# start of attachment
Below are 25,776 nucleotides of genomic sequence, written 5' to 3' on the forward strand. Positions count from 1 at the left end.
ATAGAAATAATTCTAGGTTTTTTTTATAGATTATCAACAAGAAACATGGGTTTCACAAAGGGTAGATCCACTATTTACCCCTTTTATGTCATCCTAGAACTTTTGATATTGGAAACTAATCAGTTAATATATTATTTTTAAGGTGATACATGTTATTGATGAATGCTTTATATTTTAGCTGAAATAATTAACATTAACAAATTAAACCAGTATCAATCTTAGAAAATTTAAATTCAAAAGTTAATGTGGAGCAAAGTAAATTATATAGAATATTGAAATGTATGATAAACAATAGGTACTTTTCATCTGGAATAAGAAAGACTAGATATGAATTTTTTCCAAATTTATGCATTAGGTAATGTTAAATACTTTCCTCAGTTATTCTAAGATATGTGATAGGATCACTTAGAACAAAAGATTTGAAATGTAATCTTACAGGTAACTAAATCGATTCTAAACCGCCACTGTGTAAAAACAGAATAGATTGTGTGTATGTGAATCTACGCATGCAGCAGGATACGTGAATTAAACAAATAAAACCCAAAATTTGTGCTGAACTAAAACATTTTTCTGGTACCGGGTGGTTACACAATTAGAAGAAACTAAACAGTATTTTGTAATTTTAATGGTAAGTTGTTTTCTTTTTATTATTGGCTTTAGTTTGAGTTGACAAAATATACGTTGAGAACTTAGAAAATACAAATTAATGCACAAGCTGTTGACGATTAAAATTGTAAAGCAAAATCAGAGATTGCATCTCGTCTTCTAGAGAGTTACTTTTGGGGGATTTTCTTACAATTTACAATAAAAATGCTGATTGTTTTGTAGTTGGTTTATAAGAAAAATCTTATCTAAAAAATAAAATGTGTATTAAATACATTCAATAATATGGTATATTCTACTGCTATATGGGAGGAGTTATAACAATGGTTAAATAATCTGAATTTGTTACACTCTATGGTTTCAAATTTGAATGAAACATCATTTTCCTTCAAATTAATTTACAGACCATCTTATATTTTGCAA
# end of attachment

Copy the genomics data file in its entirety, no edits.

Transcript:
Below are 25,776 nucleotides of genomic sequence, written 5' to 3' on the forward strand. Positions count from 1 at the left end.
ATAGAAATAATTCTAGGTTTTTTTTATAGATTATCAACAAGAAACATGGGTTTCACAAAGGGTAGATCCACTATTTACCCCTTTTATGTCATCCTAGAACTTTTGATATTGGAAACTAATCAGTTAATATATTATTTTTAAGGTGATACATGTTATTGATGAATGCTTTATATTTTAGCTGAAATAATTAACATTAACAAATTAAACCAGTATCAATCTTAGAAAATTTAAATTCAAAAGTTAATGTGGAGCAAAGTAAATTATATAGAATATTGAAATGTATGATAAACAATAGGTACTTTTCATCTGGAATAAGAAAGACTAGATATGAATTTTTTCCAAATTTATGCATTAGGTAATGTTAAATACTTTCCTCAGTTATTCTAAGATATGTGATAGGATCACTTAGAACAAAAGATTTGAAATGTAATCTTACAGGTAACTAAATCGATTCTAAACCGCCACTGTGTAAAAACAGAATAGATTGTGTGTATGTGAATCTACGCATGCAGCAGGATACGTGAATTAAACAAATAAAACCCAAAATTTGTGCTGAACTAAAACATTTTTCTGGTACCGGGTGGTTACACAATTAGAAGAAACTAAACAGTATTTTGTAATTTTAATGGTAAGTTGTTTTCTTTTTATTATTGGCTTTAGTTTGAGTTGACAAAATATACGTTGAGAACTTAGAAAATACAAATTAATGCACAAGCTGTTGACGATTAAAATTGTAAAGCAAAATCAGAGATTGCATCTCGTCTTCTAGAGAGTTACTTTTGGGGGATTTTCTTACAATTTACAATAAAAATGCTGATTGTTTTGTAGTTGGTTTATAAGAAAAATCTTATCTAAAAAATAAAATGTGTATTAAATACATTCAATAATATGGTATATTCTACTGCTATATGGGAGGAGTTATAACAATGGTTAAATAATCTGAATTTGTTACACTCTATGGTTTCAAATTTGAATGAAACATCATTTTCCTTCAAATTAATTTACAGACCATCTTATATTTTGCAA